House Budget Committee Chair Paul Ryan (R-WI) chose this morning, April 1, to release his Fiscal Year 2015 budget. Although calling a budget that guts programs helping struggling families and gives millionaires and corporations trillions of dollars in new tax cuts “The Path to Prosperity” is laughable, this budget is no joke.
- It slashes the federal budget by more than $5.1 trillion over the next 10 years, and programs serving low-income people—mostly women and their families—bear the brunt of the cuts. The cuts are $500 billion deeper than in the draconian budget Rep. Ryan proposed last year.
- The budget repeals the Affordable Care Act , slashes and dismantles Medicaid, and replaces the Medicare guarantee with a limited subsidy.
- It slashes SNAP/Food Stamps, limits eligibility, and turns the program into a block grant that would not respond to increased need during recessions.
- It cuts the funding available for other safety net programs, including Supplemental Security Income, Temporary Assistance for Needy Families, Section 8 Housing Subsidies, the Low-Income Energy Program Assistance Program, and more.
- It restricts eligibility for Pell Grants, which help low-income students pay for college, and freezes the maximum grant award at the 2013-2014 level for 10 years.
- It cuts funding for non-defense discretionary programs—which include Head Start, child care, education, job training, food safety, environmental protection and more—by $791 billion over 10 years. That will reduce funding for non-defense discretionary programs to less than half its level under President Reagan, just 1.7 percent of GDP, according to the Center on Budget and Policy Priorities. But the budget increases funding on the defense side by $483 billion.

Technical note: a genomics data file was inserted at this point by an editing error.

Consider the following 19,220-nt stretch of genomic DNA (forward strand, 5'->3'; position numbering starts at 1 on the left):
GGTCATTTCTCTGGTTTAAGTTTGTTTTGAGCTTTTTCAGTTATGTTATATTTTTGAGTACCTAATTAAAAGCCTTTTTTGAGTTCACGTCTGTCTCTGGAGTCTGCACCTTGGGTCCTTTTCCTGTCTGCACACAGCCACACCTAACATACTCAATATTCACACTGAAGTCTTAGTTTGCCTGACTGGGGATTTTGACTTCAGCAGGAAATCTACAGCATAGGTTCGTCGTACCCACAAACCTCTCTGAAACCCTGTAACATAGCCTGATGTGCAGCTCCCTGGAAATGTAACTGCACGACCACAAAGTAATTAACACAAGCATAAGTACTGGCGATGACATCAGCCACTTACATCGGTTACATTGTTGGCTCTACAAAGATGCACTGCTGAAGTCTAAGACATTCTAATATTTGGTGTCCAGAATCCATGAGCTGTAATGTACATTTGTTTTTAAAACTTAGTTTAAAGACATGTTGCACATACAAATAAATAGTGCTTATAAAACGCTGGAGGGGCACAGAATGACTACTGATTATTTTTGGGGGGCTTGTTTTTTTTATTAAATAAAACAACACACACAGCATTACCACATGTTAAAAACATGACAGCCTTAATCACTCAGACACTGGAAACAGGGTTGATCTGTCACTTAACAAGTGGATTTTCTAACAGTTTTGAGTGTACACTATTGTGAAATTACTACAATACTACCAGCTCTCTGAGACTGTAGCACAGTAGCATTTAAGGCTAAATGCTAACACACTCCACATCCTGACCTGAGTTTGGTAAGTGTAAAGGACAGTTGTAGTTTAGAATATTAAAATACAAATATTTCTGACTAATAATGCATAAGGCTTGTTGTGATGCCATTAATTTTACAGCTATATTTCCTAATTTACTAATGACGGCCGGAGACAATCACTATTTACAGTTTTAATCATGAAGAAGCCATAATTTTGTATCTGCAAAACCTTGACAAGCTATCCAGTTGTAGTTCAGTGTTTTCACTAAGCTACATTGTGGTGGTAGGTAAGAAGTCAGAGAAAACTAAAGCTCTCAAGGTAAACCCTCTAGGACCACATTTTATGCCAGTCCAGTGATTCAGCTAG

- It gives the very wealthy and corporations trillions of dollars in new tax breaks by cutting the top individual and corporate tax rates to 25 percent. (It claims these tax cuts would be paid for by cutting other tax expenditures, but doesn’t say how.)
The Ryan budget (see p. 61) defends its cuts to programs for low-income Americans because, “If the government continues running trillion-dollar deficits and experiences a debt crisis, the poor and vulnerable will undoubtedly be the hardest hit, as the federal government’s only recourse will be severe, across-the-board cuts.” Hmm—what if instead of cutting taxes for the very wealthy and corporations, we made them pay their fair share? Check out President Obama’s budget and the more ambitious Better Off Budget released by the Congressional Progressive Caucus to see what’s possible.
I can’t help taking budgets seriously. Here at NWLC, we know that you don’t “expand opportunity” or “restore fairness” (p. 6) by cutting the programs that help poor families make ends meet and have a chance at a better life. But there are so many ludicrous claims in this budget, someone should take it on– Jon Stewart and Stephen Colbert , go for it!